Anyone may learn to know and love William Blake. Small steps include reading, asking questions, making comments about posts made here (or anywhere else for that matter). We are ordinary people interested in Blake and anxious to meet and converse with any others. Tip: The primary text for Blake is on line. The url is Contents.

Saturday, August 22, 2009


Was Blake widely read and influential among his contemporaries? NO.

Did he build institutions to transform society? NO.

Did he establish a school of thought to perpetuate his ideas? NO.

Was he a leader who changed his little corner of the world? NO.

Did he have wealth, power or success? NO.

Did he leave a legacy, a body of work in words and pictures, that is becoming recognized as a treasure for developing the human mind and spirit? YES!

When I look at the resources that have been made available for the study of this obscure artist and poet who lived about the time America was being born, I am delighted. Who else has all his poetry and prose available online. Who else has an online concordance to his work to make it immediately searchable for every word or phrase. Who has a web site devoted to displaying his graphic output in the most technologically sophisticated and artistically sensitive way.

So why have all this effort and all these resources been devoted to this artist whose books were produced by the two, or threes, sometimes by the dozens or left in manuscript form only?

Is he becoming known now because he is difficult to read and produces images which are mystifying at first glance? Or can we find some other reasons. Effort is being made into figuring him out. Some study him objectively to describe how he fits in the body of English literature, or how he was influenced by traditions of multiple sorts, or how the times in which he lived determined his understanding of the world. The structure of his work; the techniques he used; his relationship to philosophies, psychologies, religions; how he fits into various structures of thought in science, politics, aesthetics - all ways in which he is being studied as an object from every direction.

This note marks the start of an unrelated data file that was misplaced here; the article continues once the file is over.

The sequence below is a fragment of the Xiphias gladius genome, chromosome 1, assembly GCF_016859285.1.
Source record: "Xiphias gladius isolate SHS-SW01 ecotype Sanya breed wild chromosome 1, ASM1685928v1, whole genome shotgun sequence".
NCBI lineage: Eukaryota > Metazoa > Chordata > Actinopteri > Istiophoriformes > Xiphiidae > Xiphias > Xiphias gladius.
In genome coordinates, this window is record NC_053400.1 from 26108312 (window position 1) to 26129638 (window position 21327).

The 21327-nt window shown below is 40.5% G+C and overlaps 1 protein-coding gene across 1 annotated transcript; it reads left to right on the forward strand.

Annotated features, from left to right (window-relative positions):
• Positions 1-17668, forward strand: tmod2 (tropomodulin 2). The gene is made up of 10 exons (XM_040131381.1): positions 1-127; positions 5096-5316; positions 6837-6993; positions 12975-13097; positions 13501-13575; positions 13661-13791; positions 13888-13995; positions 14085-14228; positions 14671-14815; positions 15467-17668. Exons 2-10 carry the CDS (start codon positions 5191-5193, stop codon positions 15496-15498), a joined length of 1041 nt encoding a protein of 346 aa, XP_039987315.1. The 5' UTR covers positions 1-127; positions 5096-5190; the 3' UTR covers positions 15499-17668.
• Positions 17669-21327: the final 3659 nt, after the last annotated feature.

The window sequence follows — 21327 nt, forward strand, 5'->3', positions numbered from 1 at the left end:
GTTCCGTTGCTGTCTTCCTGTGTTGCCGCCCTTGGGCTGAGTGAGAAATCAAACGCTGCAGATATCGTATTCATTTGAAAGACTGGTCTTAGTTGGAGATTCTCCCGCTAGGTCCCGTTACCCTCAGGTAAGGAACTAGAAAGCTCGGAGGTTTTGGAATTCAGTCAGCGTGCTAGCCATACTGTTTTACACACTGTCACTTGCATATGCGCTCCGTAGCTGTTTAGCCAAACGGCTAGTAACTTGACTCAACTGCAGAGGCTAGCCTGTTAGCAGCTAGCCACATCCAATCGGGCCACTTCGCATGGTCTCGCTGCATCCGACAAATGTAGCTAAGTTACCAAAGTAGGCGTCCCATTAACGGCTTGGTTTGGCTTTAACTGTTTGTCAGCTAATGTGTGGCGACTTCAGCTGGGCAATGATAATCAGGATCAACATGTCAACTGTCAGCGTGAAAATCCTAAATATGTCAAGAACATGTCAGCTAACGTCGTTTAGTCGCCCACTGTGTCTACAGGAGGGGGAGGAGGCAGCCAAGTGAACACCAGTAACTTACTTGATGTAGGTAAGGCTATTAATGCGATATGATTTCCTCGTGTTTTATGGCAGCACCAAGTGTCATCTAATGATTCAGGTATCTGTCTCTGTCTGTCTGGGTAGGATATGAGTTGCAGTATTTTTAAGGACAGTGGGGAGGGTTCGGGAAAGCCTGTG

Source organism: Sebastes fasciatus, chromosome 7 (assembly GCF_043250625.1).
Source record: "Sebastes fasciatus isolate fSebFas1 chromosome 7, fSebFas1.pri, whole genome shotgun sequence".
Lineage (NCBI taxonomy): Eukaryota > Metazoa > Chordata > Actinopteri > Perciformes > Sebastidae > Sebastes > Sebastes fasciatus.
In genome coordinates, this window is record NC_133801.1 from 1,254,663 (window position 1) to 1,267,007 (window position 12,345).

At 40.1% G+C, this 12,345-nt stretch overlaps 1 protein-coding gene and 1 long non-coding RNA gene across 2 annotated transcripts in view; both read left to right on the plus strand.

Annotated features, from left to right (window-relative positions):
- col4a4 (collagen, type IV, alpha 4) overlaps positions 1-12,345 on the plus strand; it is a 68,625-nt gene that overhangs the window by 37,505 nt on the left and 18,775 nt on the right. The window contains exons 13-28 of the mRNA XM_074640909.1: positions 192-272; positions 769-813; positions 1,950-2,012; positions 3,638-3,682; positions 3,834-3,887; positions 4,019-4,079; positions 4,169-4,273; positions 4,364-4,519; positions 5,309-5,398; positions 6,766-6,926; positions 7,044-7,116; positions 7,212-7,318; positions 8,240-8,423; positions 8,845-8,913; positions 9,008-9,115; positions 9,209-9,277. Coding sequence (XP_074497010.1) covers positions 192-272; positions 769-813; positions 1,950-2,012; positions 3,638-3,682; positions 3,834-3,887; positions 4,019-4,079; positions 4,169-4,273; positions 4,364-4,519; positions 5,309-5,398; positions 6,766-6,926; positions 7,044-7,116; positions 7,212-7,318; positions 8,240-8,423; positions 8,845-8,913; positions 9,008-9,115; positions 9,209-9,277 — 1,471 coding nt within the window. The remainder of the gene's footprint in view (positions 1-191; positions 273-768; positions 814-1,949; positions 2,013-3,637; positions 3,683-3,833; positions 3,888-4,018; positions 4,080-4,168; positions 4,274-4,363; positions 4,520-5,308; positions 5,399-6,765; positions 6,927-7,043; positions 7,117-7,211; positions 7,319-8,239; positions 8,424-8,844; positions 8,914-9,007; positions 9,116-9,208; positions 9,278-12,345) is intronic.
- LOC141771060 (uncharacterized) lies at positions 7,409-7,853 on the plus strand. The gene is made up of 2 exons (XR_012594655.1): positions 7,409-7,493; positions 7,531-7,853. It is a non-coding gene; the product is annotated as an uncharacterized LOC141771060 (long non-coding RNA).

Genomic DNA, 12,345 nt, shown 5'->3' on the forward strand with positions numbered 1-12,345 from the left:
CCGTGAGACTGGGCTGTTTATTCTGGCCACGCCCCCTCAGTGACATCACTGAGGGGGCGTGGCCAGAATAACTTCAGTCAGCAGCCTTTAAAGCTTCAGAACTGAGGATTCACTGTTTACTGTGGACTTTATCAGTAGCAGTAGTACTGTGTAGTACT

But there is another way to study him - subjectively. By looking at what he taught through his poetic visions and graphic images, by looking at the content, not just the form of his output; we can engage in the process of absorbing into our psyches what he had to teach. Of course one wouldn't want to allow someone to influence one's psyche unless one was convinced of the benevolence of the artist, poet or teacher.

So one way to get started on Blake is through becoming familiar with quotes from his works which encapsulate some of his original expressions of archetypal ideas.

"Everything possible to be believed is an image of truth."

"Eternity is in love with the productions of time."

"I give you the end of a golden string
Only wind it into a ball,
It will lead you in through heavens gate
built in Jerusalem's wall."

" Man was made for joy and woe
And if this he rightly know,
He through life may safely go,
Joy and Woe woven fine,
A clothing for the Soul Divine."

If we become convinced that we want to gain access to his insights, of course we will let him speak to us directly through the words of his poetry and the visual images. Of course we will get help in understanding his complex mythology from scholars and Blake enthusiasts. But we shouldn't allow ourselves to be drawn into making our studies objective rather than subjective. If we don't come to see Blake as a great man, with a gift of genius from God "to raise the consciousness on men to a perception of the Infinite", we will have missed the reason for studying him, and for all the effort that has been made to make him available to us.

EUROPE, Plate 13 "Till the night of holy shadows and human solitude is past!"

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